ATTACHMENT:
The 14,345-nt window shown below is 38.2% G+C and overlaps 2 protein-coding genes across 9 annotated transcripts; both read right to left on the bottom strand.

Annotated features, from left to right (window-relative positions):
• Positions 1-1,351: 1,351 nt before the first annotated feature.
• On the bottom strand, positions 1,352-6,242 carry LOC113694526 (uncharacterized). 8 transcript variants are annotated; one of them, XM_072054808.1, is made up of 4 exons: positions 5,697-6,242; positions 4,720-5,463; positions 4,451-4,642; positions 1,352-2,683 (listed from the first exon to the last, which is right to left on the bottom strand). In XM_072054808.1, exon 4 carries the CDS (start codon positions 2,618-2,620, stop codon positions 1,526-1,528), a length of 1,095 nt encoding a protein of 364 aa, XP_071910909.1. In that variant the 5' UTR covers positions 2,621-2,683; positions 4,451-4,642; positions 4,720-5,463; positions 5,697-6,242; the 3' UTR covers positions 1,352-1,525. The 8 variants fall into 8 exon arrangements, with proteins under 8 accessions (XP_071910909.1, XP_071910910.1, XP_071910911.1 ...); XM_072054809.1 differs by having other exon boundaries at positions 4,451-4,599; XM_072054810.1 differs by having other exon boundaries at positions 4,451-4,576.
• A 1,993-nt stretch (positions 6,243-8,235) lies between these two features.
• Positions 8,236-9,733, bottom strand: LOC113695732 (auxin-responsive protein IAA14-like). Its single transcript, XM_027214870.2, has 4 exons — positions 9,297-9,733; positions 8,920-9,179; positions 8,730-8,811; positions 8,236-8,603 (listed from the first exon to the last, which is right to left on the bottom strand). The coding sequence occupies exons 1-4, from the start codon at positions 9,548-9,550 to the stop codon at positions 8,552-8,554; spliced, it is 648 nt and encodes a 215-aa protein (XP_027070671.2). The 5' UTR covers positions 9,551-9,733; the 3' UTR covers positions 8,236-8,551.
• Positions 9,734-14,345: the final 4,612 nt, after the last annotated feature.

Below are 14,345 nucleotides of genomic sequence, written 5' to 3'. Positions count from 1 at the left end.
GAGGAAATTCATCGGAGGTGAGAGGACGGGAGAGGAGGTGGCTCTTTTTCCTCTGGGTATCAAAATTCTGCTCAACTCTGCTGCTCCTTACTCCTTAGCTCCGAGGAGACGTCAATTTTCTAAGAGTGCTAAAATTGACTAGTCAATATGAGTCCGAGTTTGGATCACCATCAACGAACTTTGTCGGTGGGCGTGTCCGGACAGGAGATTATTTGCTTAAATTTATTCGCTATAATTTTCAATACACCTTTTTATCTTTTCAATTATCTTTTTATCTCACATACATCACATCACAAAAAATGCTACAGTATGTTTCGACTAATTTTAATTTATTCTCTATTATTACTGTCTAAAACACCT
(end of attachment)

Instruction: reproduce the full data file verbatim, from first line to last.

The 14,345-nt window shown below is 38.2% G+C and overlaps 2 protein-coding genes across 9 annotated transcripts; both read right to left on the bottom strand.

Annotated features, from left to right (window-relative positions):
• Positions 1-1,351: 1,351 nt before the first annotated feature.
• On the bottom strand, positions 1,352-6,242 carry LOC113694526 (uncharacterized). 8 transcript variants are annotated; one of them, XM_072054808.1, is made up of 4 exons: positions 5,697-6,242; positions 4,720-5,463; positions 4,451-4,642; positions 1,352-2,683 (listed from the first exon to the last, which is right to left on the bottom strand). In XM_072054808.1, exon 4 carries the CDS (start codon positions 2,618-2,620, stop codon positions 1,526-1,528), a length of 1,095 nt encoding a protein of 364 aa, XP_071910909.1. In that variant the 5' UTR covers positions 2,621-2,683; positions 4,451-4,642; positions 4,720-5,463; positions 5,697-6,242; the 3' UTR covers positions 1,352-1,525. The 8 variants fall into 8 exon arrangements, with proteins under 8 accessions (XP_071910909.1, XP_071910910.1, XP_071910911.1 ...); XM_072054809.1 differs by having other exon boundaries at positions 4,451-4,599; XM_072054810.1 differs by having other exon boundaries at positions 4,451-4,576.
• A 1,993-nt stretch (positions 6,243-8,235) lies between these two features.
• Positions 8,236-9,733, bottom strand: LOC113695732 (auxin-responsive protein IAA14-like). Its single transcript, XM_027214870.2, has 4 exons — positions 9,297-9,733; positions 8,920-9,179; positions 8,730-8,811; positions 8,236-8,603 (listed from the first exon to the last, which is right to left on the bottom strand). The coding sequence occupies exons 1-4, from the start codon at positions 9,548-9,550 to the stop codon at positions 8,552-8,554; spliced, it is 648 nt and encodes a 215-aa protein (XP_027070671.2). The 5' UTR covers positions 9,551-9,733; the 3' UTR covers positions 8,236-8,551.
• Positions 9,734-14,345: the final 4,612 nt, after the last annotated feature.

Below are 14,345 nucleotides of genomic sequence, written 5' to 3'. Positions count from 1 at the left end.
GAGGAAATTCATCGGAGGTGAGAGGACGGGAGAGGAGGTGGCTCTTTTTCCTCTGGGTATCAAAATTCTGCTCAACTCTGCTGCTCCTTACTCCTTAGCTCCGAGGAGACGTCAATTTTCTAAGAGTGCTAAAATTGACTAGTCAATATGAGTCCGAGTTTGGATCACCATCAACGAACTTTGTCGGTGGGCGTGTCCGGACAGGAGATTATTTGCTTAAATTTATTCGCTATAATTTTCAATACACCTTTTTATCTTTTCAATTATCTTTTTATCTCACATACATCACATCACAAAAAATGCTACAGTATGTTTCGACTAATTTTAATTTATTCTCTATTATTACTGTCTAAAACACCT